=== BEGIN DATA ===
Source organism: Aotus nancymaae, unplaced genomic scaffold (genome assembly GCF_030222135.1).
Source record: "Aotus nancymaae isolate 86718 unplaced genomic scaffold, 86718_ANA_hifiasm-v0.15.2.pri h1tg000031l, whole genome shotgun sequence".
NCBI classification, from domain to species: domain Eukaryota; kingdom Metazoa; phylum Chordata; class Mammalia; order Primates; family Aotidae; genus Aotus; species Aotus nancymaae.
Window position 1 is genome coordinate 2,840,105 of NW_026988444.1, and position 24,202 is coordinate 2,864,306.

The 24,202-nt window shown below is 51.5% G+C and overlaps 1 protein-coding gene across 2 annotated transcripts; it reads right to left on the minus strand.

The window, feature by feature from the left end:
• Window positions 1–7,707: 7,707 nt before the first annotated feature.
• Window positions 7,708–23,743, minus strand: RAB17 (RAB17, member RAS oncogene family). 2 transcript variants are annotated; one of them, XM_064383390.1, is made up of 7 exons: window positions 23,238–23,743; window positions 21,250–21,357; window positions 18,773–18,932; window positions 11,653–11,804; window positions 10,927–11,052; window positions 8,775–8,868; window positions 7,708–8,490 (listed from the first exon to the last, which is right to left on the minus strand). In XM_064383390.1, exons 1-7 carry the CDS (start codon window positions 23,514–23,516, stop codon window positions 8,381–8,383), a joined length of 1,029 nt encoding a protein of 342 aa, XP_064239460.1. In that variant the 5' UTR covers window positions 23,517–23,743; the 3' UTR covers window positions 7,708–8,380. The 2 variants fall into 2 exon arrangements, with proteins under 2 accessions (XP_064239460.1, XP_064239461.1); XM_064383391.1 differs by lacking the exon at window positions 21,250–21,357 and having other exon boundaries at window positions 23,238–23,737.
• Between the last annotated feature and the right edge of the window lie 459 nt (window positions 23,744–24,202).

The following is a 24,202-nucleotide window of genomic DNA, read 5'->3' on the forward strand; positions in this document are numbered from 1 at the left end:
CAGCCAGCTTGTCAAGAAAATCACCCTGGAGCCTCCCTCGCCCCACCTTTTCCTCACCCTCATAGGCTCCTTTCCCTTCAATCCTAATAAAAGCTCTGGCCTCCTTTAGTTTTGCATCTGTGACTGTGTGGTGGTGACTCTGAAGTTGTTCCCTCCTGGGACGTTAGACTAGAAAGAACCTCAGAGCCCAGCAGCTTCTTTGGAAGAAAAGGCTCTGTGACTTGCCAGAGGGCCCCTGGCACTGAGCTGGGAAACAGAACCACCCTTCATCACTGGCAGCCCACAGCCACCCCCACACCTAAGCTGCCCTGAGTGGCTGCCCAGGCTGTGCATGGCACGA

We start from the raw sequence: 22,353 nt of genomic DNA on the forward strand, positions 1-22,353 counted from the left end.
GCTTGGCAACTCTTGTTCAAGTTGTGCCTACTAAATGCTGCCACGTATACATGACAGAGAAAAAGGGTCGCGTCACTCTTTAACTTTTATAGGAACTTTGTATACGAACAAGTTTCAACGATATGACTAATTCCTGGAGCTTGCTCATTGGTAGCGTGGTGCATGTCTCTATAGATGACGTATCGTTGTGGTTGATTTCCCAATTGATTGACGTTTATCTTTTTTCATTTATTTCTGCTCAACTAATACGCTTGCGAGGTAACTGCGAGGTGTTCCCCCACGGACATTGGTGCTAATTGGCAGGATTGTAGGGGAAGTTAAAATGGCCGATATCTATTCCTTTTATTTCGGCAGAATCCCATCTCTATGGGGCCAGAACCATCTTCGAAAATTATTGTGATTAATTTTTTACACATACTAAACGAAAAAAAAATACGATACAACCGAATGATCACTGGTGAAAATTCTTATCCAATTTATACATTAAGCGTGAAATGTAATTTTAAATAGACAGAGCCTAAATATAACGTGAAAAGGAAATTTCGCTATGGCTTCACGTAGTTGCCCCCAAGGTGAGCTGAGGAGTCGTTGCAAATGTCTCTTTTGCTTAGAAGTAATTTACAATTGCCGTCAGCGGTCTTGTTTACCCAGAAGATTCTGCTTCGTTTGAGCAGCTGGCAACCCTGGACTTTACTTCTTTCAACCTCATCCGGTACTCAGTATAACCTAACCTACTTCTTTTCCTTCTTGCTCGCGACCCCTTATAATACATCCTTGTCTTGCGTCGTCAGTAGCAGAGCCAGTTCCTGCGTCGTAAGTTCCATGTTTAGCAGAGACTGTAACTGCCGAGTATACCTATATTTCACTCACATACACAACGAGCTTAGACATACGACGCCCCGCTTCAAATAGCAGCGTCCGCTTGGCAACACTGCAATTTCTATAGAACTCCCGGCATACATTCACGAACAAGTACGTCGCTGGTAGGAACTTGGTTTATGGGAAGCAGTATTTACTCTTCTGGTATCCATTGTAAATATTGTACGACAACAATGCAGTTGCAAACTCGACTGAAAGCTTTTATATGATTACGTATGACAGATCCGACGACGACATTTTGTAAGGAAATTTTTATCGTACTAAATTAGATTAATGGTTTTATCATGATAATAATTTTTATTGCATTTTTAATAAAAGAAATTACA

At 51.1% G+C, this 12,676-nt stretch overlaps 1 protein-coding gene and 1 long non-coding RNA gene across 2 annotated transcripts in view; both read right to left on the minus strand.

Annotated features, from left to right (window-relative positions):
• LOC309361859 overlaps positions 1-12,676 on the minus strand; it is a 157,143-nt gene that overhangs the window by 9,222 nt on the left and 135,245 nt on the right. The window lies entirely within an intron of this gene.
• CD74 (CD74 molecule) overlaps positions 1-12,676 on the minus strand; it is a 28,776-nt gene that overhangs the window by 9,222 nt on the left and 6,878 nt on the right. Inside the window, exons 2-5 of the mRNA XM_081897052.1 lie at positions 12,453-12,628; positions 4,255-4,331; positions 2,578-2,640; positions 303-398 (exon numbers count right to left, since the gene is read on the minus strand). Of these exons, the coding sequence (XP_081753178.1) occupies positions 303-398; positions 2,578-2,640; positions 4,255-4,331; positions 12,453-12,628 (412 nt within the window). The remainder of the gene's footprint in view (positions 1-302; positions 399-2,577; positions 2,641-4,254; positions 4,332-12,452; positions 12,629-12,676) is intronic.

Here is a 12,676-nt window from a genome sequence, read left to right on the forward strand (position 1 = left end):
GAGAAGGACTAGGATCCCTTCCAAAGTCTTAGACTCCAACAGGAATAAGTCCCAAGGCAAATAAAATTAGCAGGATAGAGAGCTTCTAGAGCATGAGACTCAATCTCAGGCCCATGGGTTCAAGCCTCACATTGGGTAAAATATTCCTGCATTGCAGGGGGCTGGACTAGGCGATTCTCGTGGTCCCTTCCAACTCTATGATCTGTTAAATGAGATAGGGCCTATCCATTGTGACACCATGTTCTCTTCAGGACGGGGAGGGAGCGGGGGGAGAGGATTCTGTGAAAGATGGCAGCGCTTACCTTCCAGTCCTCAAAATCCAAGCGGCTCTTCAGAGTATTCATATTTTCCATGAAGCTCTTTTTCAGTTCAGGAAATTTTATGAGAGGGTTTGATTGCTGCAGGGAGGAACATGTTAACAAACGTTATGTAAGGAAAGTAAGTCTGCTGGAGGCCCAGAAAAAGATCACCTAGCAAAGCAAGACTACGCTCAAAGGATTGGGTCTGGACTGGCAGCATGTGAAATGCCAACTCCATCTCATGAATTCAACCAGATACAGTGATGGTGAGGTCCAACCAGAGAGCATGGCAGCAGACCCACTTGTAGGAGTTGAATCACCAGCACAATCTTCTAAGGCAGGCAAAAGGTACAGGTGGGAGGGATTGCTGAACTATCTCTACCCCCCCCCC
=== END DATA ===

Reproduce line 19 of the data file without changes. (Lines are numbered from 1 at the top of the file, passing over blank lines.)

GAGAAGGACTAGGATCCCTTCCAAAGTCTTAGACTCCAACAGGAATAAGTCCCAAGGCAAATAAAATTAGCAGGATAGAGAGCTTCTAGAGCATGAGACTCAATCTCAGGCCCATGGGTTCAAGCCTCACATTGGGTAAAATATTCCTGCATTGCAGGGGGCTGGACTAGGCGATTCTCGTGGTCCCTTCCAACTCTATGATCTGTTAAATGAGATAGGGCCTATCCATTGTGACACCATGTTCTCTTCAGGACGGGGAGGGAGCGGGGGGAGAGGATTCTGTGAAAGATGGCAGCGCTTACCTTCCAGTCCTCAAAATCCAAGCGGCTCTTCAGAGTATTCATATTTTCCATGAAGCTCTTTTTCAGTTCAGGAAATTTTATGAGAGGGTTTGATTGCTGCAGGGAGGAACATGTTAACAAACGTTATGTAAGGAAAGTAAGTCTGCTGGAGGCCCAGAAAAAGATCACCTAGCAAAGCAAGACTACGCTCAAAGGATTGGGTCTGGACTGGCAGCATGTGAAATGCCAACTCCATCTCATGAATTCAACCAGATACAGTGATGGTGAGGTCCAACCAGAGAGCATGGCAGCAGACCCACTTGTAGGAGTTGAATCACCAGCACAATCTTCTAAGGCAGGCAAAAGGTACAGGTGGGAGGGATTGCTGAACTATCTCTACCCCCCCCCC